College students like to drink. Sometimes they drink too much. And sometimes they pay the price – academically, socially, and sometimes, with their lives. No matter how well-intentioned they are, educational prevention methods like posters and lectures alone will not stop all this from happening.
Students know this. Administrators know this. Yet, according to new research, the vast majority of colleges, when it comes to prevention, are leaving an extraordinary resource untapped – the students themselves.
The term “drunk support” refers to the social nature of the college drinking scene, in which students push each other through the party with drinking games and gifted shots, but also help each other with bagels and water and escorts home. It’s coined by Thomas Vander Ven, an Ohio University associate professor of sociology, in his new book out today, Getting Wasted: Why College Students Drink Too Much and Party Too Hard  (NYU Press).
If colleges were to acknowledge that this system exists – whereby students who drink also take care of each other when they throw up, counsel each other when they’re upset, and intervene before situations get out of hand -- and if they encouraged students to employ harm-reduction strategies in these settings, they could join forces with those very students to minimize risk, Vander Ven concludes.
“Part of the reason why students continue to engage in dangerous drinking practices is the significant drunk support that they provide to one another when crises arise,” he writes. “Many college students are already mobilized to reduce the potential harms produced by collective intoxication. Maybe it is time to get the drinkers themselves more instrumentally involved in making college drinking a less dangerous enterprise.”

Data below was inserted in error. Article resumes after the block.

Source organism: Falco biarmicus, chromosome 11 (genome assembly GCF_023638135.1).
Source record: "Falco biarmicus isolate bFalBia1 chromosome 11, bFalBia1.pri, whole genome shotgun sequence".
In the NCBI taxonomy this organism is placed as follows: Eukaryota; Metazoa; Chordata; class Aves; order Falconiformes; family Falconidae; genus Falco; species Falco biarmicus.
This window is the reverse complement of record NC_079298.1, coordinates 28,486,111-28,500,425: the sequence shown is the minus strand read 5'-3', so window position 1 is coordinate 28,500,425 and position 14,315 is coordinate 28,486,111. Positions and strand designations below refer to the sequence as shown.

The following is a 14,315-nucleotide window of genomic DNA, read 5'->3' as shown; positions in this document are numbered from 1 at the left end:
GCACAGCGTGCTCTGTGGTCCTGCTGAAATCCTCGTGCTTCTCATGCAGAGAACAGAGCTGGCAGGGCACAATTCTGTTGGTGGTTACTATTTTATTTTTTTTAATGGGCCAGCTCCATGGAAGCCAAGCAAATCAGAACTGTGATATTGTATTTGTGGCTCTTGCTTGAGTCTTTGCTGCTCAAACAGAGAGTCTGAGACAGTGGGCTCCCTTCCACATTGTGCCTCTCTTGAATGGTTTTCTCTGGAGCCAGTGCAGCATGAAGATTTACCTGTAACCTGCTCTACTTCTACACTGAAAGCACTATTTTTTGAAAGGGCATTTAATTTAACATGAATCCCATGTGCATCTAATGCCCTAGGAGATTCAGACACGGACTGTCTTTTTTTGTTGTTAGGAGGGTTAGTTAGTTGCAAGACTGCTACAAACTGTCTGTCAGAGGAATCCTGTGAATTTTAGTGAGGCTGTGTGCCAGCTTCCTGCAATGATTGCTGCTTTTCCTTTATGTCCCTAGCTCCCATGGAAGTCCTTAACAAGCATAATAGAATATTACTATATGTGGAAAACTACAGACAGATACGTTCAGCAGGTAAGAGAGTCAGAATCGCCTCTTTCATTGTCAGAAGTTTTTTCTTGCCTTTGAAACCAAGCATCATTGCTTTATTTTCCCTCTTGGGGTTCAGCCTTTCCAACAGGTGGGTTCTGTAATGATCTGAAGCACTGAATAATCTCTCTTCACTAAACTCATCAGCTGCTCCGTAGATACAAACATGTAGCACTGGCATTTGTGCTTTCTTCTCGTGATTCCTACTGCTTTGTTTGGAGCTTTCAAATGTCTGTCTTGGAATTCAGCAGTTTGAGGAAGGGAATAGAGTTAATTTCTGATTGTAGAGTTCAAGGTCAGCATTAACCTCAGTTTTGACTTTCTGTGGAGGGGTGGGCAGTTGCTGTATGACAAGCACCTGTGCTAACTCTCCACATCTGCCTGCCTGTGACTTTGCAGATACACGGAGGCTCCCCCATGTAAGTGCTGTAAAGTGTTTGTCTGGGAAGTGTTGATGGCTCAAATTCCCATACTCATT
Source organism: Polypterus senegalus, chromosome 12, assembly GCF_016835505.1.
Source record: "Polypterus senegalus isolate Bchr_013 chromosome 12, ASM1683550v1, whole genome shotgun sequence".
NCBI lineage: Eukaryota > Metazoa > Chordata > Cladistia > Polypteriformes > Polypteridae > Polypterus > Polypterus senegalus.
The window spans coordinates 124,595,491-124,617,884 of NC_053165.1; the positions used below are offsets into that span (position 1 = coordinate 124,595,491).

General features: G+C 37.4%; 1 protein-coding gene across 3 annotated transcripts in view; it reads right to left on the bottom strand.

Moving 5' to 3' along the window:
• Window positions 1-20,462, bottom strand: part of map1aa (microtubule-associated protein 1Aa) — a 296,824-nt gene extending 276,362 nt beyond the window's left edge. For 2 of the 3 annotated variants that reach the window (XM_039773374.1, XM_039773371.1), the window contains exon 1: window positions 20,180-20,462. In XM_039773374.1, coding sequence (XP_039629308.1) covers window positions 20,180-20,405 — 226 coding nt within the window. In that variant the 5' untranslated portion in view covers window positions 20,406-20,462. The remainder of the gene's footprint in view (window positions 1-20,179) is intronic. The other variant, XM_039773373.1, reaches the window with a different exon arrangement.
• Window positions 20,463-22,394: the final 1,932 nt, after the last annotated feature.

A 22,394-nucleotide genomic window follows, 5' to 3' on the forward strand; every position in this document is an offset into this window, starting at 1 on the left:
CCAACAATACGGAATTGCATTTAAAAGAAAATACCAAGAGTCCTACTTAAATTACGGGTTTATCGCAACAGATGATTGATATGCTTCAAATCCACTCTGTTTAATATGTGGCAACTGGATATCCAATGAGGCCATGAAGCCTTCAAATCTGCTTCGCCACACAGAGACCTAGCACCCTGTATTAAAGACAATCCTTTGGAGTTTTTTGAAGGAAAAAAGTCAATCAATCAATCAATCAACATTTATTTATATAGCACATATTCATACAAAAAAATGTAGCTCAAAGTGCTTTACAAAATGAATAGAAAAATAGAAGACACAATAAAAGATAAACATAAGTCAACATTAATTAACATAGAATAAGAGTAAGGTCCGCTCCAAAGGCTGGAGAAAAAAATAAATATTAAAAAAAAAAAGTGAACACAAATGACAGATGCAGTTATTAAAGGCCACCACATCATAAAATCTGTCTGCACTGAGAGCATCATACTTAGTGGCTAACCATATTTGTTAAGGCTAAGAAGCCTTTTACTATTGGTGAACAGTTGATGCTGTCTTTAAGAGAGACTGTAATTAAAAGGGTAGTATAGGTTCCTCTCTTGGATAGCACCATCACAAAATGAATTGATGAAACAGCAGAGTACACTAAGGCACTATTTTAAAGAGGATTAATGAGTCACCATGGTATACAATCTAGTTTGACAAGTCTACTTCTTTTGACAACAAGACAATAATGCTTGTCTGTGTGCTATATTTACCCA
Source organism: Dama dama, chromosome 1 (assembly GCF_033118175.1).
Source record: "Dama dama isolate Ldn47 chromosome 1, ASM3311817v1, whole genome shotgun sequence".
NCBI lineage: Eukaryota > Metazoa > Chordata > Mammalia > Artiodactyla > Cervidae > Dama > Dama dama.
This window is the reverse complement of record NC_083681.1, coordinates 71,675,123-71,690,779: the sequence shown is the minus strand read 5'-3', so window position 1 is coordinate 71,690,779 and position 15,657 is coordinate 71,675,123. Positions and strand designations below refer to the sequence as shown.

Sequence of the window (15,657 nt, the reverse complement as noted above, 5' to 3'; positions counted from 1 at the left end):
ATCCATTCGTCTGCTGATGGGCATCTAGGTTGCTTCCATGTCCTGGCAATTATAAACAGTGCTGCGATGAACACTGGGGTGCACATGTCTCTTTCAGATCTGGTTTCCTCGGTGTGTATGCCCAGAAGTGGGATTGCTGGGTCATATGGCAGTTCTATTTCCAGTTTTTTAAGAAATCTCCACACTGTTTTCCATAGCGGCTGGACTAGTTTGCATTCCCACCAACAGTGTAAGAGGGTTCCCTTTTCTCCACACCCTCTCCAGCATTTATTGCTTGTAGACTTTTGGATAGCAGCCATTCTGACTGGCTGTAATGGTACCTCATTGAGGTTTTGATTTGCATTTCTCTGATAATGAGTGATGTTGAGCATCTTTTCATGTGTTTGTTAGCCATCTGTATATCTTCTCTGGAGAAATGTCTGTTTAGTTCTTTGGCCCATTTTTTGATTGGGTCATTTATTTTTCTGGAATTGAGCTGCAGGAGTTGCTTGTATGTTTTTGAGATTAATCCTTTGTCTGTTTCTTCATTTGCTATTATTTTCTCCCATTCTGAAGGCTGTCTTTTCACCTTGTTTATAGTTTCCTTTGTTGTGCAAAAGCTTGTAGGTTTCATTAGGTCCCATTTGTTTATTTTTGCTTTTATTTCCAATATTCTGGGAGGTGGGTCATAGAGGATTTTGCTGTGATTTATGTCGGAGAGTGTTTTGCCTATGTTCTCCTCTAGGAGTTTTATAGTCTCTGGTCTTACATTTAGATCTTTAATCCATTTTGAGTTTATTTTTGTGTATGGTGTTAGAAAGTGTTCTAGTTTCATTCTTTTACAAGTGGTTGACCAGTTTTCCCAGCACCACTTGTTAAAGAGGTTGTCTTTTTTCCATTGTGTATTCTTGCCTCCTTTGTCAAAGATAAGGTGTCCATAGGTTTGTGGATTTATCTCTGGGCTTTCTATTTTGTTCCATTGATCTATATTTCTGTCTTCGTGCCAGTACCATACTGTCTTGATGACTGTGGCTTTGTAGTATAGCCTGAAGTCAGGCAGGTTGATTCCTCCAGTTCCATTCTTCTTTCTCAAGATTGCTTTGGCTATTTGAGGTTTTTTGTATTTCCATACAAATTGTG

Vander Ven arrived at this conclusion after collecting anecdotes and interviews from more than 400 students on what happens when they drink too much -- and conducting 100 hours of field research at parties and bars. He didn't identify the three institutions the students attended, but described them as a small private college in the northern central United States, a commuter-based state institution in the Southeast, and a large state university in the Midwest. The harm-reduction approach Vander Ven advocates is not unheard-of in higher education; counselors frequently encourage bystander intervention in situations where sexual violence seems likely. While there’s clearly some overlap in that arena (Vander Ven's book also discusses the link between intoxication and casual sex), the technique is less common in addressing strictly alcohol issues. (Though some colleges have employed similar methods to address other forms of substance use, such as marijuana .)
“I think practitioners and I think policy people at universities recognize that students don’t want to be talked down to, and they don’t want to just be told, ‘You shouldn’t drink; that’s bad,' ” Vander Ven said in an interview. “Harm reduction in general is controversial – the idea that we sort of just resign ourselves to the fact that it’s out there. But personally, I’m not advocating a bystander-intervention approach only…. I don’t suggest abandoning the other programs.”
People who run alcohol bystander intervention programs agree that they're rare, and the ones that do exist vary in the degree to which they’re institutionalized. For instance, programs at Haverford and Dartmouth Colleges are almost entirely student-run, while the national Red Watch Band  program, headquartered at the State University of New York at Stony Brook, is run out of the counseling center.
Since a Stony Brook faculty member whose son died from an alcohol overdose started the program two years ago, Red Watch Band has trained 600 student volunteers on that campus -- and about 3,000 at 150 other colleges -- in CPR, the signs of an alcohol overdose and when and why to call 911. (Stony Brook says its lack of an amnesty program – without which students who call police or are sent to the hospital could face interventions or educational sanctions for their actions – doesn’t seem to prevent requests for help.)